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RE: Requesting WSDL Files

From: David Orchard <dorchard@bea.com>
Date: Mon, 5 Jul 2004 11:24:06 -0700
Message-ID: <32D5845A745BFB429CBDBADA57CD41AF08AFC70C@ussjex01.amer.bea.com>
To: "Sanjiva Weerawarana" <sanjiva@watson.ibm.com>, <www-ws-arch@w3.org>



> -----Original Message-----
> From: www-ws-arch-request@w3.org [mailto:www-ws-arch-request@w3.org]On
> Behalf Of Sanjiva Weerawarana
> Sent: Friday, July 02, 2004 7:32 PM
> To: www-ws-arch@w3.org
> Subject: Re: Requesting WSDL Files
> 
> 
> 
> Hi DaveO,
> 
> > Arguably HTTP is based upon the semantics of REST.  
> Modelling a view 
> > of the world through generic verbs performing transfer of state 
> > representations is hardly limited to http. 
> 
> Agreed. Would you consider NFS RESTful?
> 

Mostly.   It does model it's world as resources with state that are exchanged via representations using a constrained protocol.  I'm not sure if the messages are self-describing though.  Just don't know enuff about nfs.

> > One could argue that WS-RF is mostly REST compliant as it uses
> > a constrained set of verbs.  
> 
> If that were the interpretation then once you *define* *any* interface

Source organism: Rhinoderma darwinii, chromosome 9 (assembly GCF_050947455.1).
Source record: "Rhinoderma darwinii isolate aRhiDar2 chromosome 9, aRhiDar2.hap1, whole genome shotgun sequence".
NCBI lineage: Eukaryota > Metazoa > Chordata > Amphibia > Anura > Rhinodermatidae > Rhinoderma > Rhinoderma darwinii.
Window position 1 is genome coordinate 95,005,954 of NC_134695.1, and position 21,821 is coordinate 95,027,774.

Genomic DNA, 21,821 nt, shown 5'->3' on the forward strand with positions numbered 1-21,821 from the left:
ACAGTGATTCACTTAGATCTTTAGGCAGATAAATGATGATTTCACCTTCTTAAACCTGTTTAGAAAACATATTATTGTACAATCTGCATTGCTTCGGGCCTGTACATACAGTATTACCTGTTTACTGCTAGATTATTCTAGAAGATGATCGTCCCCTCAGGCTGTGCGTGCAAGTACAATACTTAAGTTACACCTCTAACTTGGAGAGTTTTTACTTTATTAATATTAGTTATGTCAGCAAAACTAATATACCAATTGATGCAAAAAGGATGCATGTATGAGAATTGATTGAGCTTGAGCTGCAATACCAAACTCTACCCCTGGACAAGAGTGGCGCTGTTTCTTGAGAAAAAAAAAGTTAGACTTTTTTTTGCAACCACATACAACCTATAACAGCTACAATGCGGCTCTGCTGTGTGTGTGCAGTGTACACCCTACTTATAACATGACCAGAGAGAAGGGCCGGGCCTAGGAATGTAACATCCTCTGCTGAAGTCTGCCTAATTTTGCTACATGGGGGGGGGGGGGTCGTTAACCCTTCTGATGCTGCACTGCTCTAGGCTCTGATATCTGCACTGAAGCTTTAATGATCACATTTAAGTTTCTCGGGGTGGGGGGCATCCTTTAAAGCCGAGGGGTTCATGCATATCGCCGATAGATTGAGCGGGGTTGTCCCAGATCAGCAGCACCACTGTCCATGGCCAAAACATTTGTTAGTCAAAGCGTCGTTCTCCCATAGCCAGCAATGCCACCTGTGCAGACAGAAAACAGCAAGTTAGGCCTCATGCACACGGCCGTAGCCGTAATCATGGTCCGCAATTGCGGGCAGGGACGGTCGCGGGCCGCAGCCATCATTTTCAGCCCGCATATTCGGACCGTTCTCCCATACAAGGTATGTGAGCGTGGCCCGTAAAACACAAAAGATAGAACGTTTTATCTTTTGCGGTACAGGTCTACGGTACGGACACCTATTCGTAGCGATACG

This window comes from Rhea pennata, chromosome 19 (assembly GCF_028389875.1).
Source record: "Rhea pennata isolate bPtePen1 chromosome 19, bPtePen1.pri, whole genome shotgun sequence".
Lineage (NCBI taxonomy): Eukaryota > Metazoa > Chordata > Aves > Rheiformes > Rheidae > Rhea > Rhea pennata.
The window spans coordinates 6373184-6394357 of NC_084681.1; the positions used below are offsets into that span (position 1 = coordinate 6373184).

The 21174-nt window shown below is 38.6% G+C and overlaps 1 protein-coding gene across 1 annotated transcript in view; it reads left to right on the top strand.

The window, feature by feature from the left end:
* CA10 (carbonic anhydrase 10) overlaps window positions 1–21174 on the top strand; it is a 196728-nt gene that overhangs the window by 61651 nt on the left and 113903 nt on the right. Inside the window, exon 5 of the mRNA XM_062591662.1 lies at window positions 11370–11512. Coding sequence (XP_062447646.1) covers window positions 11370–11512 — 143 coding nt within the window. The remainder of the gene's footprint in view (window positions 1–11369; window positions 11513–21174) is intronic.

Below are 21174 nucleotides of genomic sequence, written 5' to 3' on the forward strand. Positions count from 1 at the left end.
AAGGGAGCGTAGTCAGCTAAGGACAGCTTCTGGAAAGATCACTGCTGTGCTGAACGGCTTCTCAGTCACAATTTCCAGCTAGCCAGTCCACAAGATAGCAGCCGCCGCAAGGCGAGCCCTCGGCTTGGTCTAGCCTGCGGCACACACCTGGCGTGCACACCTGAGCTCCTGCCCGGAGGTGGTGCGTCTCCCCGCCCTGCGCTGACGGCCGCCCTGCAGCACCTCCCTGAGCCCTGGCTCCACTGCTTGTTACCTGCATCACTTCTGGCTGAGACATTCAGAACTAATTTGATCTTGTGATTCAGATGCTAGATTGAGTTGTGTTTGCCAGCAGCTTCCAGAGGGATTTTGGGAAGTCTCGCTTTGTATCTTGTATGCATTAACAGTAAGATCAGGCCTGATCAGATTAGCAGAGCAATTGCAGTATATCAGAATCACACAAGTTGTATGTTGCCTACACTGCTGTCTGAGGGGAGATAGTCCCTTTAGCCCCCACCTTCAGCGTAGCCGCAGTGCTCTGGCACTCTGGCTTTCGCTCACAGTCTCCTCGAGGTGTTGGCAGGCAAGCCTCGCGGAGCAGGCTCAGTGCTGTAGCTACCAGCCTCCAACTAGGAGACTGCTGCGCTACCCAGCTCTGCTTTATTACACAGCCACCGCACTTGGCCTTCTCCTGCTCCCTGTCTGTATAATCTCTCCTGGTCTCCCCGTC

> all services that use just that (now fixed) interface would be REST
> compliant.
> 
> I just don't see how one could consider WS-RF RESTful .. can you 
> expand more please?

Sure, but check out the constraints described in Roy's thesis and compare those with WS-RF.  At a high level, I think they think about the world in the same way.  WS-RF views it's world as a set of properties that represent the state of resources, which are exchanged using representations by a constrained protocol.  My take on it from a direct comparison of REST to WS-RF is RF:
- uses constrained operations to interact with resources (the get/insert/update/delete)
- uses hypertext as the engine of state transfer.  Hypertext really meaning "active documents" where active means they have "links" in them.  And I consider EPRs to be "links".  I spent some time on the TAG making sure that the issue of "hypertext" and metadata where dealt with.  In the Web arch section 4.4 on hypertext, http://www.w3.org/TR/webarch/#hypertext, we see that when one resource refers to another with a URI, this constitutes a "link" between two resources.  WS-RF supports EPRs with either no reference properties or with ref properties.  I don't really want to quibble about whether the ref properties are considered metadata or data. 
- is self-describing (xml+soap+ws-addressing action).
- is layered client server
- It doesn't follow the caching aspect of REST, where the cache control logic is built into the protocol, but that's usually not quoted as part of being "RESTful".  FWIW, why WS-RF doesn't want caching for the GET requests is beyond me.  

As I showed in my "WS-REST" proposal to WS-RF, there is a pretty straightforward binding of WS-RF messages to HTTP verbs, the exception being mapping some of the WS-Addressing asynch parts onto HTTP.